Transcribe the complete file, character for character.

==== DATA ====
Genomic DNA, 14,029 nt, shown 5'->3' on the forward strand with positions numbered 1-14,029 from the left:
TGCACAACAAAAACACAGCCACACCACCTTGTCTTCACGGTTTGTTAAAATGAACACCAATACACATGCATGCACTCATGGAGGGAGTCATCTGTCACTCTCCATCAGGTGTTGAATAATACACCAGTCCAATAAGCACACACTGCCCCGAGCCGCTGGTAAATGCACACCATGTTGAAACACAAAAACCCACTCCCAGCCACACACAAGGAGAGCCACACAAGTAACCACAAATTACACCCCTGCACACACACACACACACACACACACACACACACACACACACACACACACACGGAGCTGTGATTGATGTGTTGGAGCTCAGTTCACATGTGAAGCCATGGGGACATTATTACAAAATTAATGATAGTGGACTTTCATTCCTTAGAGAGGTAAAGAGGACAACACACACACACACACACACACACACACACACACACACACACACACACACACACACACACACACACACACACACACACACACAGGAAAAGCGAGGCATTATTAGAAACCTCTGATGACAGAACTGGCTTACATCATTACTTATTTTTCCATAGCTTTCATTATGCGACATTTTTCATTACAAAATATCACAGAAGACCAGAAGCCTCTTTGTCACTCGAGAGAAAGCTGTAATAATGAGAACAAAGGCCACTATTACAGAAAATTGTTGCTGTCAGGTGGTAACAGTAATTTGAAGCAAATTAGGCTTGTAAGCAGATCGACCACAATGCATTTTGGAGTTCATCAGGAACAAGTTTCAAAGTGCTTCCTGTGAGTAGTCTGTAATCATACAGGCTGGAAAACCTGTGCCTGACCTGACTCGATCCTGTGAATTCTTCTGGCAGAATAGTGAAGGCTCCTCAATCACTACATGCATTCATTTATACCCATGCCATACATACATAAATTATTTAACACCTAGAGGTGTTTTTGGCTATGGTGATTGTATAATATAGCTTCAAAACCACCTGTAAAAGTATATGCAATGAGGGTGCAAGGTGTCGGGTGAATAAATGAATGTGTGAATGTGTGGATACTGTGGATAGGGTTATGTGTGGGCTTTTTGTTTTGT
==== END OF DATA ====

Genomic DNA, 14,029 nt, shown 5'->3' on the forward strand with positions numbered 1-14,029 from the left:
TGCACAACAAAAACACAGCCACACCACCTTGTCTTCACGGTTTGTTAAAATGAACACCAATACACATGCATGCACTCATGGAGGGAGTCATCTGTCACTCTCCATCAGGTGTTGAATAATACACCAGTCCAATAAGCACACACTGCCCCGAGCCGCTGGTAAATGCACACCATGTTGAAACACAAAAACCCACTCCCAGCCACACACAAGGAGAGCCACACAAGTAACCACAAATTACACCCCTGCACACACACACACACACACACACACACACACACACACACACACACACACACGGAGCTGTGATTGATGTGTTGGAGCTCAGTTCACATGTGAAGCCATGGGGACATTATTACAAAATTAATGATAGTGGACTTTCATTCCTTAGAGAGGTAAAGAGGACAACACACACACACACACACACACACACACACACACACACACACACACACACACACACACACACACACACACACACACACACACAGGAAAAGCGAGGCATTATTAGAAACCTCTGATGACAGAACTGGCTTACATCATTACTTATTTTTCCATAGCTTTCATTATGCGACATTTTTCATTACAAAATATCACAGAAGACCAGAAGCCTCTTTGTCACTCGAGAGAAAGCTGTAATAATGAGAACAAAGGCCACTATTACAGAAAATTGTTGCTGTCAGGTGGTAACAGTAATTTGAAGCAAATTAGGCTTGTAAGCAGATCGACCACAATGCATTTTGGAGTTCATCAGGAACAAGTTTCAAAGTGCTTCCTGTGAGTAGTCTGTAATCATACAGGCTGGAAAACCTGTGCCTGACCTGACTCGATCCTGTGAATTCTTCTGGCAGAATAGTGAAGGCTCCTCAATCACTACATGCATTCATTTATACCCATGCCATACATACATAAATTATTTAACACCTAGAGGTGTTTTTGGCTATGGTGATTGTATAATATAGCTTCAAAACCACCTGTAAAAGTATATGCAATGAGGGTGCAAGGTGTCGGGTGAATAAATGAATGTGTGAATGTGTGGATACTGTGGATAGGGTTATGTGTGGGCTTTTTGTTTTGT